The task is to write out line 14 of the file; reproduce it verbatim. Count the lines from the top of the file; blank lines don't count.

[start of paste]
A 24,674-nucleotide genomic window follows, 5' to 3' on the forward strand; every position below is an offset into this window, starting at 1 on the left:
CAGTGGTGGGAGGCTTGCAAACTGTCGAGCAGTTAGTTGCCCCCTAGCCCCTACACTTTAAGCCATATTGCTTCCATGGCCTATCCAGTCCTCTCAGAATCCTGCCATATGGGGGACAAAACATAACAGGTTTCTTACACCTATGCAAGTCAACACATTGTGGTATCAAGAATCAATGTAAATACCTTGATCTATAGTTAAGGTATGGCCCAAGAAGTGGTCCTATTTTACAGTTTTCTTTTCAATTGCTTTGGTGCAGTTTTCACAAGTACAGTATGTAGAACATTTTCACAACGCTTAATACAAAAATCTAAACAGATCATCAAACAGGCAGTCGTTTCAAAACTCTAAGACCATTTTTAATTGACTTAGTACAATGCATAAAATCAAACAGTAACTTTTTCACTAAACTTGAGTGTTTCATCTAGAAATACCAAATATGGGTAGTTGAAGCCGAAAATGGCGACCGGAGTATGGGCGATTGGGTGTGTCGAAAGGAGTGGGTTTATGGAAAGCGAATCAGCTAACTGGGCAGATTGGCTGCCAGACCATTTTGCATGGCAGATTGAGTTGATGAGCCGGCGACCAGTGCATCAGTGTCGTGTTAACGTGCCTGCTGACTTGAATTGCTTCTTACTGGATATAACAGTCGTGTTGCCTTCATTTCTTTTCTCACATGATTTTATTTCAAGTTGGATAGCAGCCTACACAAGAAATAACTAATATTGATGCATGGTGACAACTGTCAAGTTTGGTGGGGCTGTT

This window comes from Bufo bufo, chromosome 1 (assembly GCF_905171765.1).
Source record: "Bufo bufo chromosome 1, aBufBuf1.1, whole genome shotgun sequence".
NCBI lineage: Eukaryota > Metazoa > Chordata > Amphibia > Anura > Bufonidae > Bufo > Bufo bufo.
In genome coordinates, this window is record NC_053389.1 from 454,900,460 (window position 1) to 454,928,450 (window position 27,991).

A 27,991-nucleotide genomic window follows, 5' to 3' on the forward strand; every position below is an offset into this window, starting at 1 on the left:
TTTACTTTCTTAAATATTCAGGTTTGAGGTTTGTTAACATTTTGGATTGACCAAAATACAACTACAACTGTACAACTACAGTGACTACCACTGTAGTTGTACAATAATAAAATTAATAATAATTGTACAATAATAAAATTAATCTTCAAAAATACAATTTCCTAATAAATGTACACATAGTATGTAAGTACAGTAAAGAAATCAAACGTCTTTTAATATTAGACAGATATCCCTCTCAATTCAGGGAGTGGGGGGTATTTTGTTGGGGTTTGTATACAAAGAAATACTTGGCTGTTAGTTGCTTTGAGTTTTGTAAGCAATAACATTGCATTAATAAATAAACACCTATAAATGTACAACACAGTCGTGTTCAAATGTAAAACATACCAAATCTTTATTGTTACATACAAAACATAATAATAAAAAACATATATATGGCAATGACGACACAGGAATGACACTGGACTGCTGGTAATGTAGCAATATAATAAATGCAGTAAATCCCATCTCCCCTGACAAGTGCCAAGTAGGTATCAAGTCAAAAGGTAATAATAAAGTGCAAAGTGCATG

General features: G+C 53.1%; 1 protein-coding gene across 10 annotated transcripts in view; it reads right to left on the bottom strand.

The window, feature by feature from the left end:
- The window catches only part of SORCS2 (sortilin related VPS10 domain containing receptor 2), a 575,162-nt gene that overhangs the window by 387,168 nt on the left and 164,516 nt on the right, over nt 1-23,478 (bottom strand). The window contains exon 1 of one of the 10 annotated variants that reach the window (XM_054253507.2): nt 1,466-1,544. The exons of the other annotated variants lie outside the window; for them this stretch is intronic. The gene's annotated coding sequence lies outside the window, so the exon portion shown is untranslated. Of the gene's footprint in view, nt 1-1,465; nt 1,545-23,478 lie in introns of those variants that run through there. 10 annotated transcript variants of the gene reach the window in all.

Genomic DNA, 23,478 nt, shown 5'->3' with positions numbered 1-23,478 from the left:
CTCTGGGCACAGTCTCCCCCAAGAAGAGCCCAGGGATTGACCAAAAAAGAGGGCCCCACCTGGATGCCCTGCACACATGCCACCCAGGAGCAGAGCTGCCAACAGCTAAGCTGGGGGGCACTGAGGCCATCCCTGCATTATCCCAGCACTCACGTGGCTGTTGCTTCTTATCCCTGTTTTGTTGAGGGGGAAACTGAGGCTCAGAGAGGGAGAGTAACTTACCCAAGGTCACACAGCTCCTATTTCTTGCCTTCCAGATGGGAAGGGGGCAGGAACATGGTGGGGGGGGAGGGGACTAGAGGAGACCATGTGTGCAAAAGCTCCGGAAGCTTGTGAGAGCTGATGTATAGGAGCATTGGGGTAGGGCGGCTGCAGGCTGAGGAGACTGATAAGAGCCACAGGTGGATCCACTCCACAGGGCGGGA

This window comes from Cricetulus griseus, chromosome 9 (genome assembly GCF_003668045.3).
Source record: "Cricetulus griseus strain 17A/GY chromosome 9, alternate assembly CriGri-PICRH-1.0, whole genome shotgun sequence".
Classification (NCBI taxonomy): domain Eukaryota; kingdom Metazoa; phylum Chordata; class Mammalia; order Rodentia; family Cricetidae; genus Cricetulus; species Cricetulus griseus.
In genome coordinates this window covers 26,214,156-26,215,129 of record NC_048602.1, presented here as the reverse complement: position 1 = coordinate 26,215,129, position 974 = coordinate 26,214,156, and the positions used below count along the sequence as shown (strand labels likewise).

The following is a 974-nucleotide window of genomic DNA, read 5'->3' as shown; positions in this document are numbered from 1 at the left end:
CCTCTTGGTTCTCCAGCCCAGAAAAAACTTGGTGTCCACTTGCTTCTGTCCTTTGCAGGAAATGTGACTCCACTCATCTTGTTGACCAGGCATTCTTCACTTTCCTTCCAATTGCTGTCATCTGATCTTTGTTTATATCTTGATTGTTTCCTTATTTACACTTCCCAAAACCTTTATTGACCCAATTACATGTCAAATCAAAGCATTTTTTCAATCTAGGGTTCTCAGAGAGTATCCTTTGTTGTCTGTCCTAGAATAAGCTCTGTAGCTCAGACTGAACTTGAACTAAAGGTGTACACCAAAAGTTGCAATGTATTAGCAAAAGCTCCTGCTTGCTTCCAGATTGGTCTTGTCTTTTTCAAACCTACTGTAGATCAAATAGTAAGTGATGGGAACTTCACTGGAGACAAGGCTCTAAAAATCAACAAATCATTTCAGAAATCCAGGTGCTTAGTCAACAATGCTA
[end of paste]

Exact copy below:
This window comes from Cricetulus griseus, chromosome 9 (genome assembly GCF_003668045.3).